On this day in 1971, the whole of Bangladesh was in a state of ferment.
With each day passing by and with the central government of General Yahya Khan paralysed by the non-cooperation movement led by Bangabandhu Sheikh Mujibur Rahman, it was obvious that the state of Pakistan was fast reaching a point of no return.
In Dhaka, the residence of the Awami League chief turned into the real seat of political authority, with crowds of professionals, cultural figures, students and all other categories of citizens constantly making their way to Dhanmondi Road 32 to affirm their support for the democratic cause.
In West Pakistan, except for a handful of rightwing politicians, all political quarters kept up the demand for a quick transfer of power to the Awami League as a way of preventing a political division of the country.
And in East Pakistan, which by now had become Bangladesh de facto, the authority of the central government as well as the provincial administration had dwindled into non-existence except in the cantonments. Offices, businesses and other establishments spontaneously conducted themselves under the direct authority of Bangabandhu Sheikh Mujibur Rahman.
The directives issued on a day to basis by the Awami League were articulated by Tajuddin Ahmed, general secretary of the party. At the universities and other educational institutions, militancy went up by leaps and bounds, the clear message being that there was no way out of the crisis except through full sovereignty for Bangladesh.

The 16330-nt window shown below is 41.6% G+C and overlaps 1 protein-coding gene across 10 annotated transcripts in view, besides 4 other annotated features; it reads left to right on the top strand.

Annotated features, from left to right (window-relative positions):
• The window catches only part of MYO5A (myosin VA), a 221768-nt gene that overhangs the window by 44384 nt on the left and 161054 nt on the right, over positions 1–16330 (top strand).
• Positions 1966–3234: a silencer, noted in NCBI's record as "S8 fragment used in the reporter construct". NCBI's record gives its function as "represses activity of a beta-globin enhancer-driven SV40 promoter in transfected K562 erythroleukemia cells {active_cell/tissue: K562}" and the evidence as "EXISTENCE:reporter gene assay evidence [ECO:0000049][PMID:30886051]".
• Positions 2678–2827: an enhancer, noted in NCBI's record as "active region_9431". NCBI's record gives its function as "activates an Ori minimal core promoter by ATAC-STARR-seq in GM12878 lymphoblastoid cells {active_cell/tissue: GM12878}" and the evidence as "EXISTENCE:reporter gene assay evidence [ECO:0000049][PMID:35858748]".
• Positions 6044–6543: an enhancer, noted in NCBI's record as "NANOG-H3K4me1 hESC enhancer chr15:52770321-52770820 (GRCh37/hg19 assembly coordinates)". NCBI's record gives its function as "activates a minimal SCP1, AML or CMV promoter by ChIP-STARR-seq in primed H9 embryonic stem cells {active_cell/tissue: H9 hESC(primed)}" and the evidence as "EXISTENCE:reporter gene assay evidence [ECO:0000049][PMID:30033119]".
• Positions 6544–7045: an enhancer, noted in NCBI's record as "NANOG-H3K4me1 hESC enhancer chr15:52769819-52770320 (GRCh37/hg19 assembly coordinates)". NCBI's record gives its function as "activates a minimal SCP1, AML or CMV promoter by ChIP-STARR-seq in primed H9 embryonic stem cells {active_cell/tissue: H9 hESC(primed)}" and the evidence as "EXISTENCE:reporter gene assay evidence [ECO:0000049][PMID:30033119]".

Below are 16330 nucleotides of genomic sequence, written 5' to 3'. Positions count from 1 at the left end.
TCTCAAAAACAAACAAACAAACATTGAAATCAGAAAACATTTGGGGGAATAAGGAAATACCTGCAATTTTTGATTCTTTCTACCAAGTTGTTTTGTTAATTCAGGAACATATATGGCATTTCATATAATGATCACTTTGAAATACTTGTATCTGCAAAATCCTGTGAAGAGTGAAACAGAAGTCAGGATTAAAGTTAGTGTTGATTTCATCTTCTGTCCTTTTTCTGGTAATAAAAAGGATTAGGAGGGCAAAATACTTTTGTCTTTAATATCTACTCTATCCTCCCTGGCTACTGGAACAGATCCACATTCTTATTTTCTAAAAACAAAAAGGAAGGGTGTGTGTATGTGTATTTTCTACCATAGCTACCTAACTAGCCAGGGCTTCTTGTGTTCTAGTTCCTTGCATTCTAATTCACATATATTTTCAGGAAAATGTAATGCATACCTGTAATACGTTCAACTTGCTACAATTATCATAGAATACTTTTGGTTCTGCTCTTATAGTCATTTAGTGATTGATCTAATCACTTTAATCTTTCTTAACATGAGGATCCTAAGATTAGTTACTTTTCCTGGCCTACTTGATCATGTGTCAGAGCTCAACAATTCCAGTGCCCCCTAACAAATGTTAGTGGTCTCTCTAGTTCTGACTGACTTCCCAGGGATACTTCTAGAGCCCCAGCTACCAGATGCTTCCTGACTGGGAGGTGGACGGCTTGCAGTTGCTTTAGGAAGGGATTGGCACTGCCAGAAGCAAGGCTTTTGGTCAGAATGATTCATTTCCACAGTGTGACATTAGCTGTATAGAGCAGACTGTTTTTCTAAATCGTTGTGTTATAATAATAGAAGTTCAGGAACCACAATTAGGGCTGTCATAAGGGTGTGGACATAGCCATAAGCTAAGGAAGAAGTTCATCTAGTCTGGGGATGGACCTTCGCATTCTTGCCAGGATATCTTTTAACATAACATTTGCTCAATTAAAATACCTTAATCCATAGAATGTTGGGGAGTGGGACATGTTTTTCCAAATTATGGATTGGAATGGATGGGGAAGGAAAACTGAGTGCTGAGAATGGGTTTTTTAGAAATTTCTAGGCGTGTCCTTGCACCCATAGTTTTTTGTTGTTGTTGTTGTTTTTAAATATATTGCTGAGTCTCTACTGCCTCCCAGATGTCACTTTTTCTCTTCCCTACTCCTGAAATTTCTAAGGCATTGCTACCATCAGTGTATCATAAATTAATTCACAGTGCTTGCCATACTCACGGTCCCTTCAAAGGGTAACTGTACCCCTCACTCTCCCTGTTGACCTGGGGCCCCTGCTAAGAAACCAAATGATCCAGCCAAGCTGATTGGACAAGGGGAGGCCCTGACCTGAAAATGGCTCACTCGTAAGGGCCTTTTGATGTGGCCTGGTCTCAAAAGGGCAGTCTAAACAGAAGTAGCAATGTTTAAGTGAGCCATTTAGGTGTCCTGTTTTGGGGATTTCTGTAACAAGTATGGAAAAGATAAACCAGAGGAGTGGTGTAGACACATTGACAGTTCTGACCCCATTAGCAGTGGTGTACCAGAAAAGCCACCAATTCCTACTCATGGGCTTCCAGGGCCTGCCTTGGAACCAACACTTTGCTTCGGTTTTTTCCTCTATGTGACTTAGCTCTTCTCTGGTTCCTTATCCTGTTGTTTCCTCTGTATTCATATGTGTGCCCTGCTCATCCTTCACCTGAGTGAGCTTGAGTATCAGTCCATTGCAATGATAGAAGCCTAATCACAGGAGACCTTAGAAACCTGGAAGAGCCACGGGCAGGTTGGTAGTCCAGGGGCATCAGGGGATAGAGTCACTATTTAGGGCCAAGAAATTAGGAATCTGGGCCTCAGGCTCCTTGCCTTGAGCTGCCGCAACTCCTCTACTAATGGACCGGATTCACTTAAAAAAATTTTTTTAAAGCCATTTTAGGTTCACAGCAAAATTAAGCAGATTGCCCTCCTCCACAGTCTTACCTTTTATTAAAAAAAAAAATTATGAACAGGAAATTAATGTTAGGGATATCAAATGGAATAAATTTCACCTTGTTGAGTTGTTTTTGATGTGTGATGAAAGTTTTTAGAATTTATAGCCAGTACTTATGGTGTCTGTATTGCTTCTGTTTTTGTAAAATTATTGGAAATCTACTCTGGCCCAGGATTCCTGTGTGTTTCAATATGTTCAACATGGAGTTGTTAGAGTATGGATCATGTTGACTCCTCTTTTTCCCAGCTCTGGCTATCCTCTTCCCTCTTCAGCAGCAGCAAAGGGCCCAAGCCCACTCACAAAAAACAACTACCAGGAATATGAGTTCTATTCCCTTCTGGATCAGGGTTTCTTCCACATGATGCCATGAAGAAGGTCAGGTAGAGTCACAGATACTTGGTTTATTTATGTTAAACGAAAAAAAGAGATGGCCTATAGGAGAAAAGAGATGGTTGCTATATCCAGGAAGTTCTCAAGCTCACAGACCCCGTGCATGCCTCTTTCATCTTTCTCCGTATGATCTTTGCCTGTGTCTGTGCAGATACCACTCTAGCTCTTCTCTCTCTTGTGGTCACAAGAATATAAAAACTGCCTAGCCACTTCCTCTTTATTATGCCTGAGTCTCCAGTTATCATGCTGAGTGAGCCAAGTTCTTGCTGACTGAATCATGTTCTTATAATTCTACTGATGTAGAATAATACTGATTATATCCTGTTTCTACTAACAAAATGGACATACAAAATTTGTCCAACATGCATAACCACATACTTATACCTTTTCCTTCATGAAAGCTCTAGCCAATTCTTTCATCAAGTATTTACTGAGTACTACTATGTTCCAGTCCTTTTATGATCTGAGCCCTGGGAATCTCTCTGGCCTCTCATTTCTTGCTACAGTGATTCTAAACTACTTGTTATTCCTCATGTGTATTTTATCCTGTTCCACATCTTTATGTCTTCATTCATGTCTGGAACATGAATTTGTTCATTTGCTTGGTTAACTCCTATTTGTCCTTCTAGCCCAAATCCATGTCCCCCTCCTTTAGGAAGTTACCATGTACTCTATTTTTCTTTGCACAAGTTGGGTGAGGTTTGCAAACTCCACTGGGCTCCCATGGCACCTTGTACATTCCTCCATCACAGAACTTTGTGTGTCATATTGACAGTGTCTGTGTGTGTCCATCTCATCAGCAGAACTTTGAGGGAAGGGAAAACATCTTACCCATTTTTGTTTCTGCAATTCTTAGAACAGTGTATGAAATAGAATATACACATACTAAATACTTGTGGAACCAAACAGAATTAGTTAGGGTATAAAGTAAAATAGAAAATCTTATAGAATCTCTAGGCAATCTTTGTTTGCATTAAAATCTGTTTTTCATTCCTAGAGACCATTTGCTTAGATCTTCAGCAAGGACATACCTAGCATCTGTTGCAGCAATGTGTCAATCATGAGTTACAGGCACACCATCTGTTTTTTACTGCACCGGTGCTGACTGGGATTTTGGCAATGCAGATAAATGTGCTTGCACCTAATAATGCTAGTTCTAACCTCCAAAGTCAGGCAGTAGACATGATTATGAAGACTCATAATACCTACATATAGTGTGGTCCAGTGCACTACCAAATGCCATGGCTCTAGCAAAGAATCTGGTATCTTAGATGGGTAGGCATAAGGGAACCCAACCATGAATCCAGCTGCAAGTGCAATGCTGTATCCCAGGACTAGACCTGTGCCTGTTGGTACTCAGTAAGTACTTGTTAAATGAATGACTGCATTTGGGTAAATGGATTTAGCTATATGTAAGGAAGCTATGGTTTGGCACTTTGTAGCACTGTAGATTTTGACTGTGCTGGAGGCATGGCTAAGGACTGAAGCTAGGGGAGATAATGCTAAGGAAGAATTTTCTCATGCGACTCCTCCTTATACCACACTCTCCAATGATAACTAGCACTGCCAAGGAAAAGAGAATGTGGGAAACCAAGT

In the province, curfew was imposed in Rangpur while the security forces and the army resorted to shooting in Chittagong, Rajshahi, Khulna and Tongi. In Dhaka, the National Awami Party led by Prof Muzaffar Ahmed pledged its full support to the Awami League in its movement. The regime decides to take its soldiers back to the barracks.
There was yet no sign of the regime stepping back in favour of a negotiated settlement with Sheikh Mujibur Rahman. A vast majority of Bangalees, however, expected Bangabandhu to declare independence at his scheduled March 7 rally.
Suspense hung heavy in the air.
Author : Syed Badrul Ahsan